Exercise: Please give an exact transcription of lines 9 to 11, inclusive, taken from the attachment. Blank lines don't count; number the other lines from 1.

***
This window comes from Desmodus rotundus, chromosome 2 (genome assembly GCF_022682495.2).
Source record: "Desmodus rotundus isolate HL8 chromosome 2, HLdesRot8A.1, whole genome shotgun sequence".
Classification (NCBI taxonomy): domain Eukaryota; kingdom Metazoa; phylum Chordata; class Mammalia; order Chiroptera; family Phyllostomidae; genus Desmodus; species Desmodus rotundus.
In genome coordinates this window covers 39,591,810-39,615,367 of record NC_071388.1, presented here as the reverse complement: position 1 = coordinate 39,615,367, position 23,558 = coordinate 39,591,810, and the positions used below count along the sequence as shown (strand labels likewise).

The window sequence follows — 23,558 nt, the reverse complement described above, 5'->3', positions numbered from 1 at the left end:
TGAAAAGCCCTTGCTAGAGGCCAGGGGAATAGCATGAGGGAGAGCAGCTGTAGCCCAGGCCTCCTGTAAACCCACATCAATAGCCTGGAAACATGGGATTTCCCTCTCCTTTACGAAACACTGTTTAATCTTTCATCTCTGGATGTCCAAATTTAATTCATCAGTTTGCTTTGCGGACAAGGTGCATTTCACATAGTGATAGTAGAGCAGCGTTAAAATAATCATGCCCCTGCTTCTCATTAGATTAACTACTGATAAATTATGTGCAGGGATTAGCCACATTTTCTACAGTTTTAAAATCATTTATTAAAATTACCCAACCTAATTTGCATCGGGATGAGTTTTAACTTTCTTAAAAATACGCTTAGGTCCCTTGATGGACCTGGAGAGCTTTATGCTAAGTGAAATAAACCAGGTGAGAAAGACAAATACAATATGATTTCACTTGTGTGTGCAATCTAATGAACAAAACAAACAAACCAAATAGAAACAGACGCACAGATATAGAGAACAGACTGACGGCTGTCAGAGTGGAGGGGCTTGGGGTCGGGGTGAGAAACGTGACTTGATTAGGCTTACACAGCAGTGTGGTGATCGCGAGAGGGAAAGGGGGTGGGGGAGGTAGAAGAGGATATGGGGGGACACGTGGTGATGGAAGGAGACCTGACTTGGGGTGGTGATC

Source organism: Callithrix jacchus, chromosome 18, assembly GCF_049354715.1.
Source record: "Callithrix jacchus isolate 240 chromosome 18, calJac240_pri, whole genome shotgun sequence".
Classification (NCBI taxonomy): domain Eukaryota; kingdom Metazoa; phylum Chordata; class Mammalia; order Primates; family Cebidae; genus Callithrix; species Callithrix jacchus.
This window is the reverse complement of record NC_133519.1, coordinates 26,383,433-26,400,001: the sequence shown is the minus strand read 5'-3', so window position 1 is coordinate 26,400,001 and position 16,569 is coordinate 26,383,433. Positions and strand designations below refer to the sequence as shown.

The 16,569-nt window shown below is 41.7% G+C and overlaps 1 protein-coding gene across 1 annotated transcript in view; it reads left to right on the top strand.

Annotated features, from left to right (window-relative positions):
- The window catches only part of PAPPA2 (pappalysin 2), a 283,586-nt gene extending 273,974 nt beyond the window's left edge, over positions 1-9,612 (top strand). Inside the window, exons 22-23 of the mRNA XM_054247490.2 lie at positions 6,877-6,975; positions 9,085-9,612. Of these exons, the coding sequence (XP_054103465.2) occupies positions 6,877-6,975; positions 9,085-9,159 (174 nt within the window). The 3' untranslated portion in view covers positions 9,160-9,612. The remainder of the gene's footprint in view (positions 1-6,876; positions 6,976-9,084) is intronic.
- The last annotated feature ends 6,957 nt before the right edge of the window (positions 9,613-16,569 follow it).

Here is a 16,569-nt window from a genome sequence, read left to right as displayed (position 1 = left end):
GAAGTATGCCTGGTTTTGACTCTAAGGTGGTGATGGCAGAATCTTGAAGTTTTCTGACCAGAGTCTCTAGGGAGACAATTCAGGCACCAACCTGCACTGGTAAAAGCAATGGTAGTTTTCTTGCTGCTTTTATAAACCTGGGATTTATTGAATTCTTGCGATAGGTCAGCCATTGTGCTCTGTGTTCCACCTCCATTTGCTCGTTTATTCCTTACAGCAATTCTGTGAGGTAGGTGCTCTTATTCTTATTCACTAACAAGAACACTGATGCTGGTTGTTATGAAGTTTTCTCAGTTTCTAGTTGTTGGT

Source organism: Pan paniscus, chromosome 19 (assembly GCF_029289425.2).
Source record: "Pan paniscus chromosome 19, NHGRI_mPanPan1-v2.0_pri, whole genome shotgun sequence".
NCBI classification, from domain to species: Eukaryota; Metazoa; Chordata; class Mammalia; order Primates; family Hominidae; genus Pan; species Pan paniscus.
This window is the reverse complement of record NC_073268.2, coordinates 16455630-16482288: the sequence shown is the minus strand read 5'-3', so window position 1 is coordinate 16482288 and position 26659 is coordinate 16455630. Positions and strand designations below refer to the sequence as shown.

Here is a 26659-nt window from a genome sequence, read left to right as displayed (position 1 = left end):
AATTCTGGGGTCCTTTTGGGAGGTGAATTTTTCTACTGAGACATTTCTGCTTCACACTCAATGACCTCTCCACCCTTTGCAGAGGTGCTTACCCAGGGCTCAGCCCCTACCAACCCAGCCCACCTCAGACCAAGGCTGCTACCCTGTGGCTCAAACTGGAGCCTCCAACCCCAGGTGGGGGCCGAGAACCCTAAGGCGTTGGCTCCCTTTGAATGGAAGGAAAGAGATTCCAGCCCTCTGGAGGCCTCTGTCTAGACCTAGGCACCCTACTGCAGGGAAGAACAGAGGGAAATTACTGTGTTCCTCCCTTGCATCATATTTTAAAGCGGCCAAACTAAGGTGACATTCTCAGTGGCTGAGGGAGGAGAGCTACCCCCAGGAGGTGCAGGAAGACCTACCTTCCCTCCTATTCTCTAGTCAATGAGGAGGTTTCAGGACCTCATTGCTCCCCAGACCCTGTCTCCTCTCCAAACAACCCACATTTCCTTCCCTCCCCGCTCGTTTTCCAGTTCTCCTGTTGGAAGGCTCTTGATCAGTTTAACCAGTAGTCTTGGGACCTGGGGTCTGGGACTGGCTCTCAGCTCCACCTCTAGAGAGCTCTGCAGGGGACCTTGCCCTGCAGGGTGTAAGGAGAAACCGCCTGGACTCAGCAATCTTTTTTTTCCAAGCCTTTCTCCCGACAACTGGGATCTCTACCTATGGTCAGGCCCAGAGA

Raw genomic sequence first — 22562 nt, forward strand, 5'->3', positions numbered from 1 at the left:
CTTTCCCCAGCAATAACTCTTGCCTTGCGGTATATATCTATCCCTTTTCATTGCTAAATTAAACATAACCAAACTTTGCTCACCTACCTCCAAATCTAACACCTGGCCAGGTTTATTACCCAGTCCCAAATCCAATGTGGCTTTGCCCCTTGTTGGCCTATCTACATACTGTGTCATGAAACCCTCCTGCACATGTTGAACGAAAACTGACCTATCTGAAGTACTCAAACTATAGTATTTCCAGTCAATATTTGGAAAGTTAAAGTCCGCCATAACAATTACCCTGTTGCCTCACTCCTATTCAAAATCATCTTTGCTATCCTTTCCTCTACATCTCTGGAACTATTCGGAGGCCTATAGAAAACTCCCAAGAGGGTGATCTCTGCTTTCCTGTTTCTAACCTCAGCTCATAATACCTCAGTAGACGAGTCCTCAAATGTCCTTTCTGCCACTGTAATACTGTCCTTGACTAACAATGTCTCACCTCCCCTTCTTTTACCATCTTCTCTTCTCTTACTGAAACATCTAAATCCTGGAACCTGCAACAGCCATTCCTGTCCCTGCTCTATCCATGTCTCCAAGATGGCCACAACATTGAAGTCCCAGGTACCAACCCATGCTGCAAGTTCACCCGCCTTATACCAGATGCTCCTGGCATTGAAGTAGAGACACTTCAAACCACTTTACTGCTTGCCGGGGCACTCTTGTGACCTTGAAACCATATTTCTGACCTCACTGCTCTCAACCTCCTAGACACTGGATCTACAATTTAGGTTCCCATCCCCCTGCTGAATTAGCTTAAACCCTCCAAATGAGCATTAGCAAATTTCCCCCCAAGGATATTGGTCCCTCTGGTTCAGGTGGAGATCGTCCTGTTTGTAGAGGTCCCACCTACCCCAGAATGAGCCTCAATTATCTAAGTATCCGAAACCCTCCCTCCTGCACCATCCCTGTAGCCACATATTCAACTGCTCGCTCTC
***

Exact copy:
Classification (NCBI taxonomy): domain Eukaryota; kingdom Metazoa; phylum Chordata; class Mammalia; order Primates; family Cebidae; genus Callithrix; species Callithrix jacchus.
This window is the reverse complement of record NC_133519.1, coordinates 26,383,433-26,400,001: the sequence shown is the minus strand read 5'-3', so window position 1 is coordinate 26,400,001 and position 16,569 is coordinate 26,383,433. Positions and strand designations below refer to the sequence as shown.

The 16,569-nt window shown below is 41.7% G+C and overlaps 1 protein-coding gene across 1 annotated transcript in view; it reads left to right on the top strand.